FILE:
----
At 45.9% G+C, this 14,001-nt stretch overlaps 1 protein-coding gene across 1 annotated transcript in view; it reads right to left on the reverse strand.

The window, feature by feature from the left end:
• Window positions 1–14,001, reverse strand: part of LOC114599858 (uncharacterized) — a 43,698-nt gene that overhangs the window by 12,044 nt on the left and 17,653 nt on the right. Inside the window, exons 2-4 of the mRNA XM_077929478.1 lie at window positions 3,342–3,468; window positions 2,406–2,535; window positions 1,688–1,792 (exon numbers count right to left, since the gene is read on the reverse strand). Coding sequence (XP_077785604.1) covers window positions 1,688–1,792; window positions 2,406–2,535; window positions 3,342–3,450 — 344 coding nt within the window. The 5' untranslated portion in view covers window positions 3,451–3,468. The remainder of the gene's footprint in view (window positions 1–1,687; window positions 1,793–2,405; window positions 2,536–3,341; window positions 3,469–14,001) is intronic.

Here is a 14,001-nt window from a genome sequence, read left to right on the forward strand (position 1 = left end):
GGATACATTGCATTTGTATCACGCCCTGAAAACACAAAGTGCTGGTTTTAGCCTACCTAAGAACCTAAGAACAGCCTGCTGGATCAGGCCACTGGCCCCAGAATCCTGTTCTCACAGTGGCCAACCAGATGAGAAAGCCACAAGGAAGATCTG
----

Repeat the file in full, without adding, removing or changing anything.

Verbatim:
At 45.9% G+C, this 14,001-nt stretch overlaps 1 protein-coding gene across 1 annotated transcript in view; it reads right to left on the reverse strand.

The window, feature by feature from the left end:
• Window positions 1–14,001, reverse strand: part of LOC114599858 (uncharacterized) — a 43,698-nt gene that overhangs the window by 12,044 nt on the left and 17,653 nt on the right. Inside the window, exons 2-4 of the mRNA XM_077929478.1 lie at window positions 3,342–3,468; window positions 2,406–2,535; window positions 1,688–1,792 (exon numbers count right to left, since the gene is read on the reverse strand). Coding sequence (XP_077785604.1) covers window positions 1,688–1,792; window positions 2,406–2,535; window positions 3,342–3,450 — 344 coding nt within the window. The 5' untranslated portion in view covers window positions 3,451–3,468. The remainder of the gene's footprint in view (window positions 1–1,687; window positions 1,793–2,405; window positions 2,536–3,341; window positions 3,469–14,001) is intronic.

Here is a 14,001-nt window from a genome sequence, read left to right on the forward strand (position 1 = left end):
GGATACATTGCATTTGTATCACGCCCTGAAAACACAAAGTGCTGGTTTTAGCCTACCTAAGAACCTAAGAACAGCCTGCTGGATCAGGCCACTGGCCCCAGAATCCTGTTCTCACAGTGGCCAACCAGATGAGAAAGCCACAAGGAAGATCTG